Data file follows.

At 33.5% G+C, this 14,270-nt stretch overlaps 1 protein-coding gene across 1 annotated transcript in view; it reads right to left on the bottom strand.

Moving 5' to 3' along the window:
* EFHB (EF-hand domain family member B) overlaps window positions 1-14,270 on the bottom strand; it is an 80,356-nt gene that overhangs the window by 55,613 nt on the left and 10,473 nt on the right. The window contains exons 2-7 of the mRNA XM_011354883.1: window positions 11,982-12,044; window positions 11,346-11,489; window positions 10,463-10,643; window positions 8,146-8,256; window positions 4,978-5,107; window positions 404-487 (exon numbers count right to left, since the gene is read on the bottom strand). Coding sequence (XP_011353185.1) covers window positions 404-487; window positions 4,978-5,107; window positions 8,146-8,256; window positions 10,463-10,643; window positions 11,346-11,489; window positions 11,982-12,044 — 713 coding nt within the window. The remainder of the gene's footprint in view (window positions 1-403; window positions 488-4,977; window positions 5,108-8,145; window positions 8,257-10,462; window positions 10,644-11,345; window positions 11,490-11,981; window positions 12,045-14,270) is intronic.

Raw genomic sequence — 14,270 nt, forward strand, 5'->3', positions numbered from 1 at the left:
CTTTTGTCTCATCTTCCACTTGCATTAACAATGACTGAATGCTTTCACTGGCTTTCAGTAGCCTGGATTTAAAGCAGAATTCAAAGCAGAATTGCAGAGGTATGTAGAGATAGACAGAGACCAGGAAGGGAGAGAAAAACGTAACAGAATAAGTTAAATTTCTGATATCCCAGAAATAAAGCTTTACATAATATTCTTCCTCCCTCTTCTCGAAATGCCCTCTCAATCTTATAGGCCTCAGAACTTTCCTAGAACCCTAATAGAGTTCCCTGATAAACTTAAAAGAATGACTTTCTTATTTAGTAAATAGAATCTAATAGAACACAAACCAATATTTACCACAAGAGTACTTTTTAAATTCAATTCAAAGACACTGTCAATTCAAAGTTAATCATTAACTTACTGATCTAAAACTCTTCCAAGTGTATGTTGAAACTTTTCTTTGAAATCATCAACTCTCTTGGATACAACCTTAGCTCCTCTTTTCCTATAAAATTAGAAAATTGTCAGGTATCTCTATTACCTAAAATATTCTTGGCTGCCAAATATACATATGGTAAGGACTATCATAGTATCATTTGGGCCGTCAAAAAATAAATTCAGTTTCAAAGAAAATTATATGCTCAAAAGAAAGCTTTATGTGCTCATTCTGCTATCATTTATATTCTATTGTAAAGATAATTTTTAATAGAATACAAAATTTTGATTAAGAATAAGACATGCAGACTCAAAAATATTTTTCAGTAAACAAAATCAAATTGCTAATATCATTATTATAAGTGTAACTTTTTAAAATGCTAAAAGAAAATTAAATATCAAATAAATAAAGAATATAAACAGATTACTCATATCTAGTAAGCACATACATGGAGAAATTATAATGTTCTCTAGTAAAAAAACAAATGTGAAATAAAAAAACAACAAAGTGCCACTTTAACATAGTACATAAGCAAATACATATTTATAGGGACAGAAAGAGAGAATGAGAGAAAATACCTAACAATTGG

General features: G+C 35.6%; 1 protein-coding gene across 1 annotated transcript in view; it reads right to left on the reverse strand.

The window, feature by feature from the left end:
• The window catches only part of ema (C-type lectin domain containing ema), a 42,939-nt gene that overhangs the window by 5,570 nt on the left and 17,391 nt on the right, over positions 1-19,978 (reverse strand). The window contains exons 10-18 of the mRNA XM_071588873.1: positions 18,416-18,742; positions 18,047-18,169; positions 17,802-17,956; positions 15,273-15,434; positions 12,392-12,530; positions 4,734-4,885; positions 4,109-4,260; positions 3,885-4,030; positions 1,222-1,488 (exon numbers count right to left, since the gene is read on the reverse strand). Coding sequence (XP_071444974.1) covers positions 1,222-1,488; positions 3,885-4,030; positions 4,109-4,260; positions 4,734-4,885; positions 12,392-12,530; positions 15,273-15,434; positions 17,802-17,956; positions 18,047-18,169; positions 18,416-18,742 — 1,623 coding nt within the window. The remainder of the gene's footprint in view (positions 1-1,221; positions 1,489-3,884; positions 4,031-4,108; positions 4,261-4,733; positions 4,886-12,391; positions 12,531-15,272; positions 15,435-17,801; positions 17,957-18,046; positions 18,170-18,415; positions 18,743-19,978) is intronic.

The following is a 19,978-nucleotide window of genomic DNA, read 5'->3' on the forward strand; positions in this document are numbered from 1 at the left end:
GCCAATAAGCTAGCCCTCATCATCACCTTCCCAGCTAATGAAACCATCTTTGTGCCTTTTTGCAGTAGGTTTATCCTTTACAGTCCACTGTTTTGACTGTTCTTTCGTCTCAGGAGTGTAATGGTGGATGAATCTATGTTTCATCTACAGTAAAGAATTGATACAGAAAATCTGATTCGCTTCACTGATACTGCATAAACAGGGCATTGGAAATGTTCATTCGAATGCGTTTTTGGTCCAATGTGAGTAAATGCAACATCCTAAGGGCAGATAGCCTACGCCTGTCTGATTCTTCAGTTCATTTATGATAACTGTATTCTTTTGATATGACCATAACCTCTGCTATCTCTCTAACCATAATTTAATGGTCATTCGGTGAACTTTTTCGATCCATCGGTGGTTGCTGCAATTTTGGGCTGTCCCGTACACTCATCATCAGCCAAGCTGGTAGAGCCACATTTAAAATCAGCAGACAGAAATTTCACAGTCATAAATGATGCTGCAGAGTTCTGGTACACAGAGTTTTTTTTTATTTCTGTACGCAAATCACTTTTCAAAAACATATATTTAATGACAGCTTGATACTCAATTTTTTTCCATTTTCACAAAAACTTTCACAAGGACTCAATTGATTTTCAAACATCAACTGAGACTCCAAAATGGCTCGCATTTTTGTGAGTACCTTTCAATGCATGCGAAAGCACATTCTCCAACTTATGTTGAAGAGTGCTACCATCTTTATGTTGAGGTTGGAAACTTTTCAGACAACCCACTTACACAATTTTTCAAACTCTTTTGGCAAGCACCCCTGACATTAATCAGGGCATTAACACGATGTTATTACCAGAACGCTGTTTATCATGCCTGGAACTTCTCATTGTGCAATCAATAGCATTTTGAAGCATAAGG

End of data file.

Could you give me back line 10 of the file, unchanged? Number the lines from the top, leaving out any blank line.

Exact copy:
GCCAATAAGCTAGCCCTCATCATCACCTTCCCAGCTAATGAAACCATCTTTGTGCCTTTTTGCAGTAGGTTTATCCTTTACAGTCCACTGTTTTGACTGTTCTTTCGTCTCAGGAGTGTAATGGTGGATGAATCTATGTTTCATCTACAGTAAAGAATTGATACAGAAAATCTGATTCGCTTCACTGATACTGCATAAACAGGGCATTGGAAATGTTCATTCGAATGCGTTTTTGGTCCAATGTGAGTAAATGCAACATCCTAAGGGCAGATAGCCTACGCCTGTCTGATTCTTCAGTTCATTTATGATAACTGTATTCTTTTGATATGACCATAACCTCTGCTATCTCTCTAACCATAATTTAATGGTCATTCGGTGAACTTTTTCGATCCATCGGTGGTTGCTGCAATTTTGGGCTGTCCCGTACACTCATCATCAGCCAAGCTGGTAGAGCCACATTTAAAATCAGCAGACAGAAATTTCACAGTCATAAATGATGCTGCAGAGTTCTGGTACACAGAGTTTTTTTTTATTTCTGTACGCAAATCACTTTTCAAAAACATATATTTAATGACAGCTTGATACTCAATTTTTTTCCATTTTCACAAAAACTTTCACAAGGACTCAATTGATTTTCAAACATCAACTGAGACTCCAAAATGGCTCGCATTTTTGTGAGTACCTTTCAATGCATGCGAAAGCACATTCTCCAACTTATGTTGAAGAGTGCTACCATCTTTATGTTGAGGTTGGAAACTTTTCAGACAACCCACTTACACAATTTTTCAAACTCTTTTGGCAAGCACCCCTGACATTAATCAGGGCATTAACACGATGTTATTACCAGAACGCTGTTTATCATGCCTGGAACTTCTCATTGTGCAATCAATAGCATTTTGAAGCATAAGG